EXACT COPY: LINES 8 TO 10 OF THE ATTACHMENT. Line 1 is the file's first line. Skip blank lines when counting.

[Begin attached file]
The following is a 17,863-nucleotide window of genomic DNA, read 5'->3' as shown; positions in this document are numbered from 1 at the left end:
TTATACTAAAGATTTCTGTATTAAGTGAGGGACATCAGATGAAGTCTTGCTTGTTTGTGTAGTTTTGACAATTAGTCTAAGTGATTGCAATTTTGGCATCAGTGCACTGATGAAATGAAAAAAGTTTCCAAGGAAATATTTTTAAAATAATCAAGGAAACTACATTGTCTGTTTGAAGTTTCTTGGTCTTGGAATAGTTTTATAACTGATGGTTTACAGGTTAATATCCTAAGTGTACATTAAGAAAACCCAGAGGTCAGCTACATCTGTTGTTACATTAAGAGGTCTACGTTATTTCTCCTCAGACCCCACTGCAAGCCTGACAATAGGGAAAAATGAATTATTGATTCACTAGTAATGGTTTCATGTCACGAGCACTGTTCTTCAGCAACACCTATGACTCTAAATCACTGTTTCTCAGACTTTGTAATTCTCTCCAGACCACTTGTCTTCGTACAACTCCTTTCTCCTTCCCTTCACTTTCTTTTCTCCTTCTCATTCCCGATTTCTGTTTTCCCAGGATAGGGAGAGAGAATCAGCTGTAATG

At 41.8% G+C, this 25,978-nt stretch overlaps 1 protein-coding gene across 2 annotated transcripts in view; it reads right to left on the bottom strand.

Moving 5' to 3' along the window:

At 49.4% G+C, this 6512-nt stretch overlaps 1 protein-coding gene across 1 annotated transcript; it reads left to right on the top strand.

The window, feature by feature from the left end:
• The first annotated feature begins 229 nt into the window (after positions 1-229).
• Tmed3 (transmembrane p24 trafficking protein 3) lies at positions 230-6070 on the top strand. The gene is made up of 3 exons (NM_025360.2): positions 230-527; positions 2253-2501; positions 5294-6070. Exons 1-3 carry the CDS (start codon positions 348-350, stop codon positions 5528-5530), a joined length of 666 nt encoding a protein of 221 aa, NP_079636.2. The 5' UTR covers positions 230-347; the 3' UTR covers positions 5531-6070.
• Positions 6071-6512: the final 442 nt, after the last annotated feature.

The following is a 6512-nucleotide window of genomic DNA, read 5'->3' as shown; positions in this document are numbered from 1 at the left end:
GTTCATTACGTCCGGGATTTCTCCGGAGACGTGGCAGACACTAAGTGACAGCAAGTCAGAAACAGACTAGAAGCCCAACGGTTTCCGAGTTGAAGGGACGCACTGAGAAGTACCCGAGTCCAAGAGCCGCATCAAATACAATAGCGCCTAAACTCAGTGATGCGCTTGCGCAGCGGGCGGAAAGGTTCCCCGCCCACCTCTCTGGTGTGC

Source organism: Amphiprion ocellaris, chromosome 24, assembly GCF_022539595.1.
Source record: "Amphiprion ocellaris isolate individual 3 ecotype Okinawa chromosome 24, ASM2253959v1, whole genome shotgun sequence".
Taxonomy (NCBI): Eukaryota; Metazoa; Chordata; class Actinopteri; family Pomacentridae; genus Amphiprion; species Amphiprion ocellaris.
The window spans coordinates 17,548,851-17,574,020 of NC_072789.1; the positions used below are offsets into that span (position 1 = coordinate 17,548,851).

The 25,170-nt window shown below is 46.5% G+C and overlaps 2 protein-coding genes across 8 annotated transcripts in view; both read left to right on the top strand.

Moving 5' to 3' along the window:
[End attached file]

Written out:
• Tmed3 (transmembrane p24 trafficking protein 3) lies at positions 230-6070 on the top strand. The gene is made up of 3 exons (NM_025360.2): positions 230-527; positions 2253-2501; positions 5294-6070. Exons 1-3 carry the CDS (start codon positions 348-350, stop codon positions 5528-5530), a joined length of 666 nt encoding a protein of 221 aa, NP_079636.2. The 5' UTR covers positions 230-347; the 3' UTR covers positions 5531-6070.
• Positions 6071-6512: the final 442 nt, after the last annotated feature.

The following is a 6512-nucleotide window of genomic DNA, read 5'->3' as shown; positions in this document are numbered from 1 at the left end: